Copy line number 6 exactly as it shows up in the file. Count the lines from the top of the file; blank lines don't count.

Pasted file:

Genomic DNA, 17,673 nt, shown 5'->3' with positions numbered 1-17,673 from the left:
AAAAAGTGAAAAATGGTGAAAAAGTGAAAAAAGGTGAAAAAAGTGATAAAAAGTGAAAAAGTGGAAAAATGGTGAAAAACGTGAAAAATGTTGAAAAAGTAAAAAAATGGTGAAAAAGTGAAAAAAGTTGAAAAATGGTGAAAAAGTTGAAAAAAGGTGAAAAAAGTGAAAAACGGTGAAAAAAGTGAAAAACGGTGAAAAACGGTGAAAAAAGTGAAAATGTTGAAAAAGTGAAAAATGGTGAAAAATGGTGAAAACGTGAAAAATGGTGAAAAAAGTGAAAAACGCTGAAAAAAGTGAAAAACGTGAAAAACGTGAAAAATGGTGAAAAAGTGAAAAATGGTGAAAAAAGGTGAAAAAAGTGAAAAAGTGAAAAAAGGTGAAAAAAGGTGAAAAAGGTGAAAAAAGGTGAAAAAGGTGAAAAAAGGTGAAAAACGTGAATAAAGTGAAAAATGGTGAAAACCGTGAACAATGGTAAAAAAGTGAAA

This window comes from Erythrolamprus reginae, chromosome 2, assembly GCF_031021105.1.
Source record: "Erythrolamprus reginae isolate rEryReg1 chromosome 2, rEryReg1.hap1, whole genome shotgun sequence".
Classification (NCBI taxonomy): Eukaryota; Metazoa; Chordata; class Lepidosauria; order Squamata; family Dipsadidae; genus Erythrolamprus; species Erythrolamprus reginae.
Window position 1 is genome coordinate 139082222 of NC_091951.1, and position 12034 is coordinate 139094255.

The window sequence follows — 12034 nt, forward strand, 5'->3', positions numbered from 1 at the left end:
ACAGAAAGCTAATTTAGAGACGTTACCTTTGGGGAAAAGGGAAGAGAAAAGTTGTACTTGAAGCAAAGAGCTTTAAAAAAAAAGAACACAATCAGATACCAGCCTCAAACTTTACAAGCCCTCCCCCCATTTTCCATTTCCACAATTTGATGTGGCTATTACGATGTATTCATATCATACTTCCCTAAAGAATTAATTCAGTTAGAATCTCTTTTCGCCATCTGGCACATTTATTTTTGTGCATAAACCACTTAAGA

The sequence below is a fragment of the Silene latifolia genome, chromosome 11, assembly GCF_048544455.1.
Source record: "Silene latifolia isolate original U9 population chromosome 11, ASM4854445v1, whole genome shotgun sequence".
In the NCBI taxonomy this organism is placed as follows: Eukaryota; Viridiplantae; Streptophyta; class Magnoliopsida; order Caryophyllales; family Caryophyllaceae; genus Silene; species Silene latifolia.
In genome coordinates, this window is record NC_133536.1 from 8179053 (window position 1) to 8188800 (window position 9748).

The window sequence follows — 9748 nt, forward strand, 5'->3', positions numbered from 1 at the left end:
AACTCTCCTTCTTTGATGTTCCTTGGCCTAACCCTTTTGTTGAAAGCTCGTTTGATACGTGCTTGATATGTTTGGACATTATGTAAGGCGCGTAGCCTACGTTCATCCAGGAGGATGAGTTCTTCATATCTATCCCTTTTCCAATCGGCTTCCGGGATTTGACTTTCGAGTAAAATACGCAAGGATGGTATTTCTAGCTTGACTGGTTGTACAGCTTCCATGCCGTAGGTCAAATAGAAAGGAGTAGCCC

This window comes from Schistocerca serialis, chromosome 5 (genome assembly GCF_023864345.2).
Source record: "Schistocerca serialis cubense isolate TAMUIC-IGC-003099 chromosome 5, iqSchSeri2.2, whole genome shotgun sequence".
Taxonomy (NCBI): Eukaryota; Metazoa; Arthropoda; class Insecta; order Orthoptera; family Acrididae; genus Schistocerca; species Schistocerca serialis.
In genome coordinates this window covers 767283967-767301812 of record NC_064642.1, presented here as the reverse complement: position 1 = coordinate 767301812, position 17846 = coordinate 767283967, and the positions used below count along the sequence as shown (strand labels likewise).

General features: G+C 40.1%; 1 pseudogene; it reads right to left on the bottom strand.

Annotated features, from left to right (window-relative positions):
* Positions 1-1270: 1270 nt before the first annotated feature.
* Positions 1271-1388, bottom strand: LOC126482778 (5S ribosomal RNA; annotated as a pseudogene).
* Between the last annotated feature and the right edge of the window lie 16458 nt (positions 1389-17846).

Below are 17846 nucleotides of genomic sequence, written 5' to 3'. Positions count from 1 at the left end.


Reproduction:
Window position 1 is genome coordinate 139082222 of NC_091951.1, and position 12034 is coordinate 139094255.